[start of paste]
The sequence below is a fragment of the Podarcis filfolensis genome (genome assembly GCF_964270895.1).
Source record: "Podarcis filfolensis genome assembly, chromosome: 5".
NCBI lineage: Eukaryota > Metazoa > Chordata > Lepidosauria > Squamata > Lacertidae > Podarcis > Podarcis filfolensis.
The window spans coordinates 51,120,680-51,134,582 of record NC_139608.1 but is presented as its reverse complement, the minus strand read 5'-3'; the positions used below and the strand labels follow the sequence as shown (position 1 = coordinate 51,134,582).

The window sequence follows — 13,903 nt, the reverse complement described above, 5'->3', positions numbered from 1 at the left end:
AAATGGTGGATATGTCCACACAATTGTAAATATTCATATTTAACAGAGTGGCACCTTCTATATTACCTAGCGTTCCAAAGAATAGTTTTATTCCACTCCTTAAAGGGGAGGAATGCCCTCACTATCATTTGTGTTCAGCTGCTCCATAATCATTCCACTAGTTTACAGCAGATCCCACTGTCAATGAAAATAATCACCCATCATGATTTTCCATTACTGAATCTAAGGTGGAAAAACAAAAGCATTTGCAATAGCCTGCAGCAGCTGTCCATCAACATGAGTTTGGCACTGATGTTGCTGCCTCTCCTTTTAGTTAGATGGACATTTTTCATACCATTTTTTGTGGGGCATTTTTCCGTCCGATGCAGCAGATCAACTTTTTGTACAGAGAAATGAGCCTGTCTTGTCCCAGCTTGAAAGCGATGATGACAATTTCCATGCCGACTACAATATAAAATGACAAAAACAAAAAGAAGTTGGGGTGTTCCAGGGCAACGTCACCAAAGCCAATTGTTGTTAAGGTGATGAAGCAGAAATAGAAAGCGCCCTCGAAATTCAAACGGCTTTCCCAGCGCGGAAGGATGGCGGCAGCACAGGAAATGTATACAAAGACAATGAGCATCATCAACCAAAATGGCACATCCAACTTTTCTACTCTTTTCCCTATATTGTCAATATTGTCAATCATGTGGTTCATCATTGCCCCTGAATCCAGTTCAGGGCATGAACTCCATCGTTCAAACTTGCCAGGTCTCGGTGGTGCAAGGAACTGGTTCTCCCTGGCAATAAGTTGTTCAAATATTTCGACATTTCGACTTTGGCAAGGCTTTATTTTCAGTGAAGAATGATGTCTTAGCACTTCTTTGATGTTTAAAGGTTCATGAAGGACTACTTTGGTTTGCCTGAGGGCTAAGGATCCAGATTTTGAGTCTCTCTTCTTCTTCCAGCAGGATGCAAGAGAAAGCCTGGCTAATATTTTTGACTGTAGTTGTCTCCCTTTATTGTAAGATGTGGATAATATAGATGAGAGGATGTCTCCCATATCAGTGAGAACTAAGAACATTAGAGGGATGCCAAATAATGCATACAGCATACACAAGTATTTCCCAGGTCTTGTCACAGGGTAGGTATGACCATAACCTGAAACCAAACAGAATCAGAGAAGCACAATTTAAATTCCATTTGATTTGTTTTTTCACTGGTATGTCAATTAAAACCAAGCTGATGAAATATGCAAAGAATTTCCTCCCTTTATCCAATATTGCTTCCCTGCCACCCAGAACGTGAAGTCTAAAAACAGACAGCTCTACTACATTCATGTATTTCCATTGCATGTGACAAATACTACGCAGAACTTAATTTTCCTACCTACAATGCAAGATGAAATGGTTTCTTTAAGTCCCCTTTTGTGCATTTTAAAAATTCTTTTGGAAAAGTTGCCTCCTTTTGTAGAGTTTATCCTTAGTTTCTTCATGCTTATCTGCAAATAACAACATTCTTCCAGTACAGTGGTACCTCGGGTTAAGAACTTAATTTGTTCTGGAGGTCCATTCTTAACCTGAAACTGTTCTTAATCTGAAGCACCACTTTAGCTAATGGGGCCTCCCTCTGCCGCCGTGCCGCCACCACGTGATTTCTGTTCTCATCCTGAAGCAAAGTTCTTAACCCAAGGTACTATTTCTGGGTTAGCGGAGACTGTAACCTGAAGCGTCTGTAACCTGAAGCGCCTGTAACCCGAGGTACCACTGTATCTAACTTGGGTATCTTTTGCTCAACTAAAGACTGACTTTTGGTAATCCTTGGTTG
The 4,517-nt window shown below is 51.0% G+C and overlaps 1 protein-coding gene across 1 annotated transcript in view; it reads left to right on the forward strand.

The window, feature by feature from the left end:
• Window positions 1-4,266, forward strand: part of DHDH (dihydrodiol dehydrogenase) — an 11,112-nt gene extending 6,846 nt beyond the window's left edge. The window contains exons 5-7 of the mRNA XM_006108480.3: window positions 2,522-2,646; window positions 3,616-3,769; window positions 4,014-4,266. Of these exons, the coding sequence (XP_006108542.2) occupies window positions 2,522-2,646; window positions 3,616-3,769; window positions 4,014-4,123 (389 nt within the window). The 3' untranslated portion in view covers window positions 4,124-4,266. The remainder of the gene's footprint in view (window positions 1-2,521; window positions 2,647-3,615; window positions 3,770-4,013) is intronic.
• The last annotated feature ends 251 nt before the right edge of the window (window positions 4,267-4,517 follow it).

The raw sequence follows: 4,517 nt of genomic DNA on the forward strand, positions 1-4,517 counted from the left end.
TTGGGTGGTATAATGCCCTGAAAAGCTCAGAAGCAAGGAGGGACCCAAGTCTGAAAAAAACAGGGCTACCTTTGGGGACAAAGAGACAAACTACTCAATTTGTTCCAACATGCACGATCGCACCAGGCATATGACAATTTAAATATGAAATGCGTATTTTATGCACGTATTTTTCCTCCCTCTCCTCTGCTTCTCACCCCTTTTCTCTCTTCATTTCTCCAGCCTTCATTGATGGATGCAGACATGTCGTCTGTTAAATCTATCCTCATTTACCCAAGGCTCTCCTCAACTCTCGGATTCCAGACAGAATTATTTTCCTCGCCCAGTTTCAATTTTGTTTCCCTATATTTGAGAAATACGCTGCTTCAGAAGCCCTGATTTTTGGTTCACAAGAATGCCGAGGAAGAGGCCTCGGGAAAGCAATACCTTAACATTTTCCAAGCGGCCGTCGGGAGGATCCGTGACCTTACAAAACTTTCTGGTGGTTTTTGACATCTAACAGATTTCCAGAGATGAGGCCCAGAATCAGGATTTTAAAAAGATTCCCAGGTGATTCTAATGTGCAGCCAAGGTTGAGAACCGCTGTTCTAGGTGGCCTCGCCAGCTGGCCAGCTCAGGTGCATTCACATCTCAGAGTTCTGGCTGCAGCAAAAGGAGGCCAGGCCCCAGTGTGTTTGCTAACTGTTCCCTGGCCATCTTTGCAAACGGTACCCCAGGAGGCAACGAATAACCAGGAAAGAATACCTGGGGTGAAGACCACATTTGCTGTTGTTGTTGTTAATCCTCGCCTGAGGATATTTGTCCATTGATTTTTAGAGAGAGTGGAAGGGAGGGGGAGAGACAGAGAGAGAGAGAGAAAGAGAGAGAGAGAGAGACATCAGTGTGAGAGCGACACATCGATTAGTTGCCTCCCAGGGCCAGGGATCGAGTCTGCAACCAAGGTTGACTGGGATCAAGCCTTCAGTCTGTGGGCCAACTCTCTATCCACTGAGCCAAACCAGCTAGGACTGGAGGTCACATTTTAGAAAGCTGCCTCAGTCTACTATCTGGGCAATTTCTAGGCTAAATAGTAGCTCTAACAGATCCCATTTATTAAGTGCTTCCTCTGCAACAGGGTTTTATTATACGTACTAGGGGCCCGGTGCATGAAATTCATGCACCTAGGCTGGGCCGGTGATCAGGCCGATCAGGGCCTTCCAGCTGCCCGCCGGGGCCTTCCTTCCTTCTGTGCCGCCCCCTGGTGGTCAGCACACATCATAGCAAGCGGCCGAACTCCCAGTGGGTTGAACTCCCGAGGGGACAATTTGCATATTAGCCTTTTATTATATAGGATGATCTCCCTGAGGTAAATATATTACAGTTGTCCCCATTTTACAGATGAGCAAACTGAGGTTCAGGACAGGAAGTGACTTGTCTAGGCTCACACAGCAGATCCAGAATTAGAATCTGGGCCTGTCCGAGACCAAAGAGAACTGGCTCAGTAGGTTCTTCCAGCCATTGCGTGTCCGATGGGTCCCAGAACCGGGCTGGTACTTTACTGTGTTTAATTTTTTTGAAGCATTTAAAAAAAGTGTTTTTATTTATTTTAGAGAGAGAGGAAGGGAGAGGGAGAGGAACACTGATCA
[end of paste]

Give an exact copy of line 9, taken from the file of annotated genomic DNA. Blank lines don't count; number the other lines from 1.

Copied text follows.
• Window positions 1-4,266, forward strand: part of DHDH (dihydrodiol dehydrogenase) — an 11,112-nt gene extending 6,846 nt beyond the window's left edge. The window contains exons 5-7 of the mRNA XM_006108480.3: window positions 2,522-2,646; window positions 3,616-3,769; window positions 4,014-4,266. Of these exons, the coding sequence (XP_006108542.2) occupies window positions 2,522-2,646; window positions 3,616-3,769; window positions 4,014-4,123 (389 nt within the window). The 3' untranslated portion in view covers window positions 4,124-4,266. The remainder of the gene's footprint in view (window positions 1-2,521; window positions 2,647-3,615; window positions 3,770-4,013) is intronic.